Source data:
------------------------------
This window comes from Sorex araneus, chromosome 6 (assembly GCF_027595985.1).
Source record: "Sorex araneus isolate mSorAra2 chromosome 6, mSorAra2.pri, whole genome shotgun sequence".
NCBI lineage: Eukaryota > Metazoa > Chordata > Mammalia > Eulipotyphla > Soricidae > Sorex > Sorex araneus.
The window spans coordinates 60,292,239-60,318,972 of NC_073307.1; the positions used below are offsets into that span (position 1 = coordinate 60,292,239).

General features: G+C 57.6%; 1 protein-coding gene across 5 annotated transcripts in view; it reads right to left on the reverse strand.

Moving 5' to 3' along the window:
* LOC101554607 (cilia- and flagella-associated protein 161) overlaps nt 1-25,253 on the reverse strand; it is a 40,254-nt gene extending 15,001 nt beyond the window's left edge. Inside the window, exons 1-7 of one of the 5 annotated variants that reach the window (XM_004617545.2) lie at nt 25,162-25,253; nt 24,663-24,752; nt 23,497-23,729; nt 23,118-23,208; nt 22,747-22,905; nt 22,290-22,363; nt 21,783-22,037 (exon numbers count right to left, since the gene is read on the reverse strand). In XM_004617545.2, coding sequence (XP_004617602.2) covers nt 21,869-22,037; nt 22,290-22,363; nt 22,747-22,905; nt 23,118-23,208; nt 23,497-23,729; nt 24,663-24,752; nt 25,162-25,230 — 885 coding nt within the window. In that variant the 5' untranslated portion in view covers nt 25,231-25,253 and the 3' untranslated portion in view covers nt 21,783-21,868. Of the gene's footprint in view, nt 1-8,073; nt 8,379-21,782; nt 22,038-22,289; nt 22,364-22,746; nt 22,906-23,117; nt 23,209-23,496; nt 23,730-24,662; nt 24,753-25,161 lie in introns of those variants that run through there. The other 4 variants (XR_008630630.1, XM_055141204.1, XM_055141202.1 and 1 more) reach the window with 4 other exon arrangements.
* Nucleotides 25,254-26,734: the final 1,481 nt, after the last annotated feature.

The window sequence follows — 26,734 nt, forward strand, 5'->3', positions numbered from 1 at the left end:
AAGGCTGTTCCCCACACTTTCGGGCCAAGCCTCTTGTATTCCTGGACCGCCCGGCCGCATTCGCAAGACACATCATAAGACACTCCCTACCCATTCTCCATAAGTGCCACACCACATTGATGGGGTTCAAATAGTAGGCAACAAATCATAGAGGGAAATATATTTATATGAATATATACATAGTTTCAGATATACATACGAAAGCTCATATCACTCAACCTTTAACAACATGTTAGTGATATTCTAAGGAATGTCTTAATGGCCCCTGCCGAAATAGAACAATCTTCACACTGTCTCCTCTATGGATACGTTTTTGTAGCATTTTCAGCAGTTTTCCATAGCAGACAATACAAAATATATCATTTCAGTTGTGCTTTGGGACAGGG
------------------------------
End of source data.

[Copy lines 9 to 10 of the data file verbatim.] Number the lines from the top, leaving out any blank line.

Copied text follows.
The window sequence follows — 26,734 nt, forward strand, 5'->3', positions numbered from 1 at the left end:
AAGGCTGTTCCCCACACTTTCGGGCCAAGCCTCTTGTATTCCTGGACCGCCCGGCCGCATTCGCAAGACACATCATAAGACACTCCCTACCCATTCTCCATAAGTGCCACACCACATTGATGGGGTTCAAATAGTAGGCAACAAATCATAGAGGGAAATATATTTATATGAATATATACATAGTTTCAGATATACATACGAAAGCTCATATCACTCAACCTTTAACAACATGTTAGTGATATTCTAAGGAATGTCTTAATGGCCCCTGCCGAAATAGAACAATCTTCACACTGTCTCCTCTATGGATACGTTTTTGTAGCATTTTCAGCAGTTTTCCATAGCAGACAATACAAAATATATCATTTCAGTTGTGCTTTGGGACAGGG